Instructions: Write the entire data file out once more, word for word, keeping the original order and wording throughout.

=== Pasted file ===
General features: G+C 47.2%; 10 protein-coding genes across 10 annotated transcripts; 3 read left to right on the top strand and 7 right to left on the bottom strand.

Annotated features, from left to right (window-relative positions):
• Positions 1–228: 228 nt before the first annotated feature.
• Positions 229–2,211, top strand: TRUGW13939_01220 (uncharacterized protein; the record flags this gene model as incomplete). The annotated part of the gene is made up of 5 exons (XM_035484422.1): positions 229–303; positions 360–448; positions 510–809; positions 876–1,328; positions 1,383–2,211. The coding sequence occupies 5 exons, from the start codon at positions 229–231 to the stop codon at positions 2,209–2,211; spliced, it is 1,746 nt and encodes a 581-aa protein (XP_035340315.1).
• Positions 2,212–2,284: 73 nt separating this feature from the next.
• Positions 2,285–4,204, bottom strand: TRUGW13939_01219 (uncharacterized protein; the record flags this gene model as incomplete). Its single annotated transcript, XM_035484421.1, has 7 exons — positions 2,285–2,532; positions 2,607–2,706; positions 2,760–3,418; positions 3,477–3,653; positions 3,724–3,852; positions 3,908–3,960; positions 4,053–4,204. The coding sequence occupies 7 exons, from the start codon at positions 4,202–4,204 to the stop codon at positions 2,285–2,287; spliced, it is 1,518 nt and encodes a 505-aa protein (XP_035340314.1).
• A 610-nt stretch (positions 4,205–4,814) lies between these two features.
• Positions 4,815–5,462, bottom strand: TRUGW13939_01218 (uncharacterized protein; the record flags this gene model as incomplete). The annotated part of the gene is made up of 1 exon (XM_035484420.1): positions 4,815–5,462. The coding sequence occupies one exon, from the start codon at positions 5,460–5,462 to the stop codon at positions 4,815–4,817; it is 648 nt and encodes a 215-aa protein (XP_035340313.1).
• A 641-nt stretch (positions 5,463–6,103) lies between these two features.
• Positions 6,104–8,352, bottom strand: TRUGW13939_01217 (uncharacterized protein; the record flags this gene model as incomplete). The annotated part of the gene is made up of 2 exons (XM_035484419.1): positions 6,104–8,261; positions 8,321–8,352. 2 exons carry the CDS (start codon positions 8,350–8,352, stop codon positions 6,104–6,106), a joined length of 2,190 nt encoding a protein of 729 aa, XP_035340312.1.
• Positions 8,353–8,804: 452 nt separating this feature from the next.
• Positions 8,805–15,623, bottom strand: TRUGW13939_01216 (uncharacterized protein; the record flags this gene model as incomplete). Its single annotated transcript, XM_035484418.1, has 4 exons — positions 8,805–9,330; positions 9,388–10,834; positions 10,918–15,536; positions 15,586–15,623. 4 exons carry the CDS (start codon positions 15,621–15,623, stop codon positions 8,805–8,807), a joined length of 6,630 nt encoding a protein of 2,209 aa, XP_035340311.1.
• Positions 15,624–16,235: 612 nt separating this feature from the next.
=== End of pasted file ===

General features: G+C 47.2%; 10 protein-coding genes across 10 annotated transcripts; 3 read left to right on the top strand and 7 right to left on the bottom strand.

Annotated features, from left to right (window-relative positions):
• Positions 1–228: 228 nt before the first annotated feature.
• Positions 229–2,211, top strand: TRUGW13939_01220 (uncharacterized protein; the record flags this gene model as incomplete). The annotated part of the gene is made up of 5 exons (XM_035484422.1): positions 229–303; positions 360–448; positions 510–809; positions 876–1,328; positions 1,383–2,211. The coding sequence occupies 5 exons, from the start codon at positions 229–231 to the stop codon at positions 2,209–2,211; spliced, it is 1,746 nt and encodes a 581-aa protein (XP_035340315.1).
• Positions 2,212–2,284: 73 nt separating this feature from the next.
• Positions 2,285–4,204, bottom strand: TRUGW13939_01219 (uncharacterized protein; the record flags this gene model as incomplete). Its single annotated transcript, XM_035484421.1, has 7 exons — positions 2,285–2,532; positions 2,607–2,706; positions 2,760–3,418; positions 3,477–3,653; positions 3,724–3,852; positions 3,908–3,960; positions 4,053–4,204. The coding sequence occupies 7 exons, from the start codon at positions 4,202–4,204 to the stop codon at positions 2,285–2,287; spliced, it is 1,518 nt and encodes a 505-aa protein (XP_035340314.1).
• A 610-nt stretch (positions 4,205–4,814) lies between these two features.
• Positions 4,815–5,462, bottom strand: TRUGW13939_01218 (uncharacterized protein; the record flags this gene model as incomplete). The annotated part of the gene is made up of 1 exon (XM_035484420.1): positions 4,815–5,462. The coding sequence occupies one exon, from the start codon at positions 5,460–5,462 to the stop codon at positions 4,815–4,817; it is 648 nt and encodes a 215-aa protein (XP_035340313.1).
• A 641-nt stretch (positions 5,463–6,103) lies between these two features.
• Positions 6,104–8,352, bottom strand: TRUGW13939_01217 (uncharacterized protein; the record flags this gene model as incomplete). The annotated part of the gene is made up of 2 exons (XM_035484419.1): positions 6,104–8,261; positions 8,321–8,352. 2 exons carry the CDS (start codon positions 8,350–8,352, stop codon positions 6,104–6,106), a joined length of 2,190 nt encoding a protein of 729 aa, XP_035340312.1.
• Positions 8,353–8,804: 452 nt separating this feature from the next.
• Positions 8,805–15,623, bottom strand: TRUGW13939_01216 (uncharacterized protein; the record flags this gene model as incomplete). Its single annotated transcript, XM_035484418.1, has 4 exons — positions 8,805–9,330; positions 9,388–10,834; positions 10,918–15,536; positions 15,586–15,623. 4 exons carry the CDS (start codon positions 15,621–15,623, stop codon positions 8,805–8,807), a joined length of 6,630 nt encoding a protein of 2,209 aa, XP_035340311.1.
• Positions 15,624–16,235: 612 nt separating this feature from the next.